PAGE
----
In six studies (N = 605), participants made deception judgments about videos of Black and White targets who told truths and lies about interpersonal relationships. White participants judged that Black targets were telling the truth more often than they judged that White targets were telling the truth. This truth bias was predicted by Whites’ motivation to respond without prejudice. For Black participants, however, motives to respond without prejudice did not moderate responses. We found similar effects with a manipulation of the targets’ apparent race. Finally, we used eye-tracking techniques to demonstrate that Whites’ truth bias for Black targets is likely the result of late-stage correction processes: Despite ultimately judging that Black targets were telling the truth more often than White targets, Whites were faster to fixate on the on-screen “lie” response box when targets were Black than when targets were White. These systematic race-based biases have important theoretical implications (e.g., for lie detection and improving intergroup communication and relations) and practical implications (e.g., for reducing racial bias in law enforcement).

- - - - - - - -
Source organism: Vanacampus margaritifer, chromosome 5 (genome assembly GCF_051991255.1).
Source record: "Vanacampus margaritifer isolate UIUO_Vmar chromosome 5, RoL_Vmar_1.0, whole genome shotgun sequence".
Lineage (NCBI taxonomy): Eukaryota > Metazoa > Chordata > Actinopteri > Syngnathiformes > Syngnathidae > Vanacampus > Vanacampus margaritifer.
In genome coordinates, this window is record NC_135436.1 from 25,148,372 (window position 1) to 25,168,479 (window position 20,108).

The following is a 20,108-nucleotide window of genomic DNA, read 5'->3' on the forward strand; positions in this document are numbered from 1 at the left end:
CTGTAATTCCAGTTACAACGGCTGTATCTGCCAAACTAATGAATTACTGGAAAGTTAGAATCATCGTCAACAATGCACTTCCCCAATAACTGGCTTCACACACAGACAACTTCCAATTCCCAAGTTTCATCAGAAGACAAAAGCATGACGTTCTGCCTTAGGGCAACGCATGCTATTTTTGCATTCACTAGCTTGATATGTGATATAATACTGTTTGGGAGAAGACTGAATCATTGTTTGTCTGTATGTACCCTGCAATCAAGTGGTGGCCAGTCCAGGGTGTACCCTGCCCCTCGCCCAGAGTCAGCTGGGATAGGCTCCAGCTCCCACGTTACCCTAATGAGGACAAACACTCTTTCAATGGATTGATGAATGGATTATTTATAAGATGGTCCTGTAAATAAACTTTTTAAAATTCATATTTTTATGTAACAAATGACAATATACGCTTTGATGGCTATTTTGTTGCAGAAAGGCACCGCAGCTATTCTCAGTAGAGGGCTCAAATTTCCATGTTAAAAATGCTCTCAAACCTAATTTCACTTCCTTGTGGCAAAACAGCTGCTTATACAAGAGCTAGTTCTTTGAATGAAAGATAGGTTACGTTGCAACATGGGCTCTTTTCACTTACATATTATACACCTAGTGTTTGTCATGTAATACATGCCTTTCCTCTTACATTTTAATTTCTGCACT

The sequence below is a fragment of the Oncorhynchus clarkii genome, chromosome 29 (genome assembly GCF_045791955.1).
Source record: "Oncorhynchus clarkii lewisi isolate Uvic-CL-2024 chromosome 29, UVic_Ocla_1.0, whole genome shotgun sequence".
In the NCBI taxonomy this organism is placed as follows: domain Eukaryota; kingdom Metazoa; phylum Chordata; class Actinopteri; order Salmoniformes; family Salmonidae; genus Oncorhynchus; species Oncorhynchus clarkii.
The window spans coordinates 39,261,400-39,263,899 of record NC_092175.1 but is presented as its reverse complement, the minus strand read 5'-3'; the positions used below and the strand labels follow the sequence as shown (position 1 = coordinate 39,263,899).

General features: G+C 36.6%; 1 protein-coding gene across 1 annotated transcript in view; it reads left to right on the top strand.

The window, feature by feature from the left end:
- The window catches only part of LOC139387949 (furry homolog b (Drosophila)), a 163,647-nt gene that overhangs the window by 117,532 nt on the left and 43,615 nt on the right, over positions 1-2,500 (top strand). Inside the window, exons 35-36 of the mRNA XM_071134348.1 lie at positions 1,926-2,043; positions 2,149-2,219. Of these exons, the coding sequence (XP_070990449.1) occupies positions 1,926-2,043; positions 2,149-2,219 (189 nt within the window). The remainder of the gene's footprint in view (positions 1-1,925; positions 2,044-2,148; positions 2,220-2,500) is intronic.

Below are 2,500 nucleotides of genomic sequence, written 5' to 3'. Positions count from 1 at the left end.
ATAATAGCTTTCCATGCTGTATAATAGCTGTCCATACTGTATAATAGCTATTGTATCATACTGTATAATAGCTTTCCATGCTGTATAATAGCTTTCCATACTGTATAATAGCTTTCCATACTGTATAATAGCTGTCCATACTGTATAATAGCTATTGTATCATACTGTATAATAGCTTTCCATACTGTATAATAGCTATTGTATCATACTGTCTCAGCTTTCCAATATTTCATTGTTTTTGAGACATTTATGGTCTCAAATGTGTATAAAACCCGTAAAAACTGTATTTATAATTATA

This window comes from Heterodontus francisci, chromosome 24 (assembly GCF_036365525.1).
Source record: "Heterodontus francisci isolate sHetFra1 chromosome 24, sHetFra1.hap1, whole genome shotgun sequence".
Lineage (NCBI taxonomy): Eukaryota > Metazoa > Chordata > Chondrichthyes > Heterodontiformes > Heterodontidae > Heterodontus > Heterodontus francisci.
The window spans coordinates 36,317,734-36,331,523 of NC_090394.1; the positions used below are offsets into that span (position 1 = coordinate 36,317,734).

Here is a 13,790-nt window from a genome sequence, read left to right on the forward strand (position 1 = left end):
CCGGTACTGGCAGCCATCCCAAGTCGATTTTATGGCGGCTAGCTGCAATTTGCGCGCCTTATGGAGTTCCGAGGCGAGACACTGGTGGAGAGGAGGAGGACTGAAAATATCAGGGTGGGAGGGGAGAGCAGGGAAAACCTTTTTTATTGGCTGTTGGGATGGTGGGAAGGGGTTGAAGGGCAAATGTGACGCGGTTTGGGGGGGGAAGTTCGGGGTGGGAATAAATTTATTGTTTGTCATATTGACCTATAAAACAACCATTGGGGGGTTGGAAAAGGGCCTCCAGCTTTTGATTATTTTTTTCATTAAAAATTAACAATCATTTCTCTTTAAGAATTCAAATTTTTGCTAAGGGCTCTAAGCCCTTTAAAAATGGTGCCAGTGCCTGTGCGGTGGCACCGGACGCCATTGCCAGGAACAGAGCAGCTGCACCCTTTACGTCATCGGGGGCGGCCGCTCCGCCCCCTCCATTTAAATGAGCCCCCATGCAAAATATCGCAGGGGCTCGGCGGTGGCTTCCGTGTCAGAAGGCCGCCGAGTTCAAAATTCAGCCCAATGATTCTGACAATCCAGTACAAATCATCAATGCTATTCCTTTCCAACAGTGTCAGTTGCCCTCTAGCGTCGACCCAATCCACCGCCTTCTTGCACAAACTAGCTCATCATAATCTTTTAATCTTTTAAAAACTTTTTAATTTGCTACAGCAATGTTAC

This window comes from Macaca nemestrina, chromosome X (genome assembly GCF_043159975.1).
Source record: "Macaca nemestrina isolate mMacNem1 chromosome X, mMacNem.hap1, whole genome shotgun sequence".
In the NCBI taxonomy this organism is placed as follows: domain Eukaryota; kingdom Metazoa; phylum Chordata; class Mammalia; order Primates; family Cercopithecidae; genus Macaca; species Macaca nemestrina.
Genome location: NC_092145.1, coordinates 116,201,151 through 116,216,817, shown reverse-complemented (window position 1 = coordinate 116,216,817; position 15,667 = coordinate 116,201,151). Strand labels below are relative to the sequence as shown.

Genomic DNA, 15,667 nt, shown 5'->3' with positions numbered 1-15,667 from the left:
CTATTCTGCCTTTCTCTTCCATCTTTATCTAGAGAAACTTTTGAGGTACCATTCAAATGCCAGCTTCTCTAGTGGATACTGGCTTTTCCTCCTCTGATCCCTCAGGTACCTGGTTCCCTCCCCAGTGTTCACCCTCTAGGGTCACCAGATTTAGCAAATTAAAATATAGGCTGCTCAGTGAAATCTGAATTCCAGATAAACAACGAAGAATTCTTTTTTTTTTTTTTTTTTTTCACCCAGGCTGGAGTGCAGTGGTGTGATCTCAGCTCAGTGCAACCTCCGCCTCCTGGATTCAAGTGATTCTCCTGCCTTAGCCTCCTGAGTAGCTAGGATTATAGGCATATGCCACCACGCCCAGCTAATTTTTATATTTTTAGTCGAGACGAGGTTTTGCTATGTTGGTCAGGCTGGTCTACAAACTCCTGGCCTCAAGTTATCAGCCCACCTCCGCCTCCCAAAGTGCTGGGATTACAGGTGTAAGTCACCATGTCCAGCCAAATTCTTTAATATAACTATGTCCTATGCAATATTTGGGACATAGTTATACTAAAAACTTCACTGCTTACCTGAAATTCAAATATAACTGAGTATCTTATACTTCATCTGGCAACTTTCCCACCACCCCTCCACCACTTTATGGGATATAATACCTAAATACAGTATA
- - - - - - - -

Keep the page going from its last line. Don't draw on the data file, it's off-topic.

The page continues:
Tuesday, August 22, 2017
Race based biases in deception judgements.
From Lloyd et al.: